An interesting quote from a film I saw last night: The Descendants. (I don’t usually swoon, but George Clooney…sigh)
The main character (sigh) is a wealthy man of old and new money. He is a descendant of Hawaiian royalty and a runs a small successful law practice. He chooses to live and support his family on the income he makes as a lawyer. It’s not a shabby life by any means. However, the wealth of his old money would buy them a completely different lifestyle.
The point here is he is tries to teach his family to be self-sufficient, grateful and happy with a few riches. I won’t give away anymore of the film.
Prior to seeing the film, we were in a rush line for hours chatting away with other Torontonians and having a lovely time meeting strangers all waiting to see the same film. One man was in line for his son, who was already in the theatre watching the film ahead of us. His son, no more than 17, is a movie buff, and has a blog where he reviews every movie playing. We all thought it was so nice how they made this a family affair. His wife and daughter would wait in a nearby coffee shop and he was the holding spot in the rush lines. But, only the son watched the festival films, no one else had any interest.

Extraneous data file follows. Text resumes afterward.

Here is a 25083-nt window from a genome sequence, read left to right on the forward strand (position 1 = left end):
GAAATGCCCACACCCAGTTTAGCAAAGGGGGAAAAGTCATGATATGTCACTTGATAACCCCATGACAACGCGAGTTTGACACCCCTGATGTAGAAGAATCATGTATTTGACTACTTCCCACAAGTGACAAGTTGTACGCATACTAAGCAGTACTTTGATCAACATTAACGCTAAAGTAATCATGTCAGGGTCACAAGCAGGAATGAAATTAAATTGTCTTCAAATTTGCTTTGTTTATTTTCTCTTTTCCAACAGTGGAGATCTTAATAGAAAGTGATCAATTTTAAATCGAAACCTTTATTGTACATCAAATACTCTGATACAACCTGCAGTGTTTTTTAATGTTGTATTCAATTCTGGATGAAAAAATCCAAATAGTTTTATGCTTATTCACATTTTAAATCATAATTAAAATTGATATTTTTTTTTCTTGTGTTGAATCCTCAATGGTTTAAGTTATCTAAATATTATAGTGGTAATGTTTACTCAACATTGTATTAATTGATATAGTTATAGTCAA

So towards the end of the rush we all get our vouchers and race in our newly formed pack to the box office. His son is behind us in line. As we get our tickets and proceed to the theatre we hear his conversation with the attendant that he didn’t know it was a premiere and only brought $20, enough for regular screenings. It’s cash only at this point. We quickly turn back and my friend spots the kid $10. After all that waiting and rushing how disappointing would it be to turn around and go home. It felt nice.
Funny enough, we rushed out the same way we rushed in. Somehow we all managed to congregate outside the theatre afterwards, I nudge my friend and we try to make contact with him – maybe to see if he enjoyed the film, wish the family a good night, get the name of his blog…whatever. The kid turns, nods his head and looks back to his family.
He lost me. I must have burned a hole through his head with my glare because he awkwardly turned back and said “oh and ya, thanks for the $10”, while pointing his finger in a shyster kind of way. Hello, Larry Dallas!
I don’t know what I was expecting from him that made me feel so disappointed; originally not the $10 back, but at this point I wanted it back plus the interest of 2.5hours at a cash advance rate!
I guess I thought a sincere acknowledgement to my friend or an attempt to do right and let his parents know, would have made the gesture come full circle for me, but we got nothing.
It wasn’t my $10 and my friend couldn’t care less about the money or the thanks, which I know is because if we do things out of the goodness of our hearts, that should be our reward, but I felt so disappointed in this young man for not understanding gratitude. Maybe it was because of the lesson being taught in the film and I thought “ya, it’s only $10, but you wouldn’t have had anything to blog out about tomorrow if we didn’t spot you.”
Then again, neither would I.
Money well spent.